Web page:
Current AffairsIndia

High Courts, Supreme Court should learn from Disha Ravi order

The High Courts and Supreme Court, while dealing with liberty and bail cases, should take a leaf out of judge Dharmender Rana’s order granting bail to Toolkit FIR accused Disha Ravi, former Attorney General Mukul Rohatgi said on Wednesday.

Rohatgi also lamented that the entire jurisprudence surrounding bail has been turned on its head in the last few years with the courts, particularly the High Courts and Supreme Court showing reluctance to grant bail.

“It is a courageous decision by a District judge. Higher courts should learn from this. And if I may say so with great respect to the judiciary, the High Courts and Supreme Court have been lagging on this front. They have allowed this kind of non-grant of bail to kind of become a punishment,” Rohatgi told India Today anchor Rajdeep Sardesai on a TV discussion.

Additional Sessions Judge Dharmender Rana of the Patiala House Court granted bail to activist Disha Ravi on February 23 in the toolkit FIR case on account of “scanty and sketchy evidence” against her.

In his 18-page judgment passed, the judge Rana pertinently held that “citizens cannot be put behind bars simply because they disagree with the government.”

Rohatgi heaped praises on the bail order stating that it is a courageous and bold decision.

“I am very happy that a courageous and bold judgment has come from a District court. Full marks to the judgment and the court for keeping the flag of liberty flying,” he said.

Though presumption of innocence is one of the fundamentals of our Constitution, this rule has been given a complete go by in the last ten years, he added.

“Slowly since the 1980s, 90s and 2000s this rule of presumption of innocence was changed. Firstly, it was changed in terrorist cases. It was accepted by the Supreme Court because the security of nation is at stake. But in last 10 years, this rule of presumption of innocence has been given a complete go by in offences as petty as violation of GST Act,” he said.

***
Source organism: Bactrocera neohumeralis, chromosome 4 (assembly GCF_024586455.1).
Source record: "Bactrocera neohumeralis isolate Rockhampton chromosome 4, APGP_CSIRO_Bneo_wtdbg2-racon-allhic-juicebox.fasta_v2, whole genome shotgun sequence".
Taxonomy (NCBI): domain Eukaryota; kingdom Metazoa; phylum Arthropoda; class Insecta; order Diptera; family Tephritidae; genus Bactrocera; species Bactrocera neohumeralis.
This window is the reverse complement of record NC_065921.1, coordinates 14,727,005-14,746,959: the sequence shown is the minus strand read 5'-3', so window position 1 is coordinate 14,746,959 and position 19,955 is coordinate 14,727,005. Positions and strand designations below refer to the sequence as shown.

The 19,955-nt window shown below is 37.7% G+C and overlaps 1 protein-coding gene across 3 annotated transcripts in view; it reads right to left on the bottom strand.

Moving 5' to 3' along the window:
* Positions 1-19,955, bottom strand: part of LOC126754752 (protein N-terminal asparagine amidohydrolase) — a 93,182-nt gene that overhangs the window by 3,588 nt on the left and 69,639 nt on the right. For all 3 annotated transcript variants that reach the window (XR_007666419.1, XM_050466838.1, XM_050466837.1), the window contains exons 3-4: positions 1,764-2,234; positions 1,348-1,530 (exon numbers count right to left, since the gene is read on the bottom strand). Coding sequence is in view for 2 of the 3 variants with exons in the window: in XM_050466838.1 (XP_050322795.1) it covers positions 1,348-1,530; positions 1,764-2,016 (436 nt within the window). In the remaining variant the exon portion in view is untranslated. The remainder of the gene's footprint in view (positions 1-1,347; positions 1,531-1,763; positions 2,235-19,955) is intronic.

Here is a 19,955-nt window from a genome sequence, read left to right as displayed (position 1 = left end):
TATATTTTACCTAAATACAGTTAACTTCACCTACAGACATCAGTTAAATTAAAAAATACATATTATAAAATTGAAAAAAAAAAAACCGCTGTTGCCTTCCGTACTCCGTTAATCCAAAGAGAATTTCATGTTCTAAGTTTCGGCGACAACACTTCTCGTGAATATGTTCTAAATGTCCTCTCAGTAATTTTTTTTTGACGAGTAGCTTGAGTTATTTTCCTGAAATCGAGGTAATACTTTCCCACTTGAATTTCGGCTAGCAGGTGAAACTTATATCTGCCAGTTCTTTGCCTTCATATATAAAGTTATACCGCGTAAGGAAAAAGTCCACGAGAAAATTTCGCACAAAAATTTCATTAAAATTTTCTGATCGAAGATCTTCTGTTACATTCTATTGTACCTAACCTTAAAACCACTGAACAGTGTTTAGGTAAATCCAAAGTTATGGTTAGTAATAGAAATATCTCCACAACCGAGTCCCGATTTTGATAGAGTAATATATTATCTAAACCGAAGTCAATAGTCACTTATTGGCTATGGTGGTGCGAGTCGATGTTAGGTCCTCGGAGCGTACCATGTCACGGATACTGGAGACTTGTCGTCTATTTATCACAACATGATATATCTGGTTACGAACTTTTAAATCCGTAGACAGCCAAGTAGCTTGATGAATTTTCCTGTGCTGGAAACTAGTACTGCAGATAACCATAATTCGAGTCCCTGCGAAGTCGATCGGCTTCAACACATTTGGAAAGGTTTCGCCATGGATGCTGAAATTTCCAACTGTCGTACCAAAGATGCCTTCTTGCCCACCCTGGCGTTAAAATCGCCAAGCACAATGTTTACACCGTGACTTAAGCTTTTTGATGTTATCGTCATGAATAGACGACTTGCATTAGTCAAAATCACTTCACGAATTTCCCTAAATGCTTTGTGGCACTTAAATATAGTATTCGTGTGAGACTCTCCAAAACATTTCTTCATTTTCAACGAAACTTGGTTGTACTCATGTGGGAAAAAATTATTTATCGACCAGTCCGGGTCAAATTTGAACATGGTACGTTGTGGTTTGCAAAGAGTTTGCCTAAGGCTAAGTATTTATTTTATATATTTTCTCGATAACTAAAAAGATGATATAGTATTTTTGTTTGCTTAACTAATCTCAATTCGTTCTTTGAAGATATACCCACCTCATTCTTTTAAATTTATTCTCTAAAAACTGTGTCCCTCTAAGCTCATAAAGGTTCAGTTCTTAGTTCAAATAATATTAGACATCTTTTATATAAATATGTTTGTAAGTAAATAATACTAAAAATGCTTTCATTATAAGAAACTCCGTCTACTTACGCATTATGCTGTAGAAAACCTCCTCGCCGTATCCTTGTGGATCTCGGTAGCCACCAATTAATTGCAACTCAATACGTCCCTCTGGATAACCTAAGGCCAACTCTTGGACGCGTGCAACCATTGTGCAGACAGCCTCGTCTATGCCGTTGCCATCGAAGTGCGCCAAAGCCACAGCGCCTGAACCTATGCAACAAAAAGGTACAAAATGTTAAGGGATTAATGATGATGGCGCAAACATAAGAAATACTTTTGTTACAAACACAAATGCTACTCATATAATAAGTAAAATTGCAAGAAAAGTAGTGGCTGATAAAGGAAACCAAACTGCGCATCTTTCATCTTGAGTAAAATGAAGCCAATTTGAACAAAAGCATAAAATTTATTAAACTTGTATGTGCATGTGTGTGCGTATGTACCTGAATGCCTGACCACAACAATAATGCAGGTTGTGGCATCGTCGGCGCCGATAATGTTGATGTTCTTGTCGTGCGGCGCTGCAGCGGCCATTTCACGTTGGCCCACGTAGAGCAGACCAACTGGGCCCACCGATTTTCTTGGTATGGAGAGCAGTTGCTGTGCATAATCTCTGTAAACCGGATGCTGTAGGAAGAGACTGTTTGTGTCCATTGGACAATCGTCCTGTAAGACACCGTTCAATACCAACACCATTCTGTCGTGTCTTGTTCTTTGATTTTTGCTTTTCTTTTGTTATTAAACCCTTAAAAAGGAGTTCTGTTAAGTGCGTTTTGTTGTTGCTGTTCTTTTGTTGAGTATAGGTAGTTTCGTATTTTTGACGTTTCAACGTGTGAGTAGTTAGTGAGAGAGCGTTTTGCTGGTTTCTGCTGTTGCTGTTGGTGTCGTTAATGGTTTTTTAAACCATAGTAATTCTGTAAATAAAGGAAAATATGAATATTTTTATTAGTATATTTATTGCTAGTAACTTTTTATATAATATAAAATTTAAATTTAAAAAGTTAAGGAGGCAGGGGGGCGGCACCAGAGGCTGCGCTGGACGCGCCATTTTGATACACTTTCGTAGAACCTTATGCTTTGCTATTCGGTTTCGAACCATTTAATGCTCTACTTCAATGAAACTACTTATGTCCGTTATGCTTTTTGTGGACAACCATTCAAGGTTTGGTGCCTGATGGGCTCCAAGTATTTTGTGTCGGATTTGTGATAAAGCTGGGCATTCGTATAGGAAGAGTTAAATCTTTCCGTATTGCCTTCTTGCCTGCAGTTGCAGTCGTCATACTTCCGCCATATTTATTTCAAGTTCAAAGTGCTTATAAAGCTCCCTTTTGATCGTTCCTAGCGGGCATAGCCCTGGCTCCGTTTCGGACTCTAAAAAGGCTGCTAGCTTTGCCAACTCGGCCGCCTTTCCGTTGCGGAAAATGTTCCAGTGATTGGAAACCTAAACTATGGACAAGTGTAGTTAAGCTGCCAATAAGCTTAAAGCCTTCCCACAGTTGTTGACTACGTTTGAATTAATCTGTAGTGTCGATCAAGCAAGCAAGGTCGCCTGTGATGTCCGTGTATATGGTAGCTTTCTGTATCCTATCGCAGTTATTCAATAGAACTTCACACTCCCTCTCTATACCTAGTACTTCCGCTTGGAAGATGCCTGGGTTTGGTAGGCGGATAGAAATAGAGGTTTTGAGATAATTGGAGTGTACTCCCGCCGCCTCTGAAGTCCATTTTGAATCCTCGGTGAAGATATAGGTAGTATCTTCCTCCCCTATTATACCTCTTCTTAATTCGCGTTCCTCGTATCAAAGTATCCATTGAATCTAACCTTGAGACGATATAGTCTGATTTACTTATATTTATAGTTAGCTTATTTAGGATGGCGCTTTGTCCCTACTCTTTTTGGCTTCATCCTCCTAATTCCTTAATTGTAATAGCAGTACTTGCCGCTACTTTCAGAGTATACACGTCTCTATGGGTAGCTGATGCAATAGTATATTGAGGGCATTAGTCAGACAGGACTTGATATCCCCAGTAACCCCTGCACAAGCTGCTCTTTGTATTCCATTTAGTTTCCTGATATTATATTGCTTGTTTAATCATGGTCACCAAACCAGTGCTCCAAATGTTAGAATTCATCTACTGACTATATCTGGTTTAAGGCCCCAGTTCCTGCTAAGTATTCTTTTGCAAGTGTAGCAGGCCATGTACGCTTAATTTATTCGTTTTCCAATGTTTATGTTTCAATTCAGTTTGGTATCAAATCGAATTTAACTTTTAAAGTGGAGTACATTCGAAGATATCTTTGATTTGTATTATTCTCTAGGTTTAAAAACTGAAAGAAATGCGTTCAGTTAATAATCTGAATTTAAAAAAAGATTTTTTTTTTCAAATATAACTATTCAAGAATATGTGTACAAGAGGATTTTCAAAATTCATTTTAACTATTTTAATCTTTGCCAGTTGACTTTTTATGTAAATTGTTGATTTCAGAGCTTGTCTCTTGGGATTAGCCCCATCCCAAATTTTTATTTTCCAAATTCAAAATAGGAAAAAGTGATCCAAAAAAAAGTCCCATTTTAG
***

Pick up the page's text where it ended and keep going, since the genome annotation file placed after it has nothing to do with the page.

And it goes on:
Rohatgi said that the blame would lie on the Police for including serious charges even for petty offences.

“What I find is, it is a trigger-happy police who puts or pastes such serious offences like sedition or murder charge in an FIR. The moment that is done, the judge generally takes backseat and does not grant bail as soon as it should be granted,” he said.

But the police take instructions from political masters, Sardesai asked.

Rohatgi said that he did not want to get into that debate.

“It is the Police which creates the FIR, not the government. In simple cases which are punishable with say upto 5 years, it will put in a provision which will take the case to 10 years and then judges will think it is a very serious offence. Even in run of the mill cases, like say a car accident case, they include a charge for attempt to murder. Can you believe it?”

The judiciary, he said, now has a mindset wherein it takes a long time to grant bail by which time the accused would have already spent 30 to 90 days or even more in custody.

“They have allowed this kind of non-grant of bail to kind of become a punishment. ‘Arre chalta hai, let somebody be in for 30 days, 60 days, 90 days. Let him get a taste of the medicine because 50 percent chance is that person will be acquitted.’ Yesterday I read a report of a comment of the Supreme Court in which I appeared that this now seems to be the rule. That you have some taste of punishment as an undertrial which is completely illegal,” he said.

He also accused courts of passing the buck.

“We accuse bureaucrats of just pushing files and passing the buck. Now same thing is happening in the judiciary. The first court says, you go to District court. The District court says, you go higher up to High Court or Supreme Court, I won’t grant bail You must spend some time. This is the mindset now – Spend some time.”

Rohatgi maintained that the judiciary has to revert to the 1978 position laid down by Justice Krishna Iyer which mandates that bail should be rule and not an exception.

“He (Judge Dharmender Rana) has kept the flag flying, Higher courts should learn from this and come back to what Justice Krishna Iyer said in 1978 That is still the law. It has not been buried though not followed for the last few years,” he said.



Via Bar & Bench
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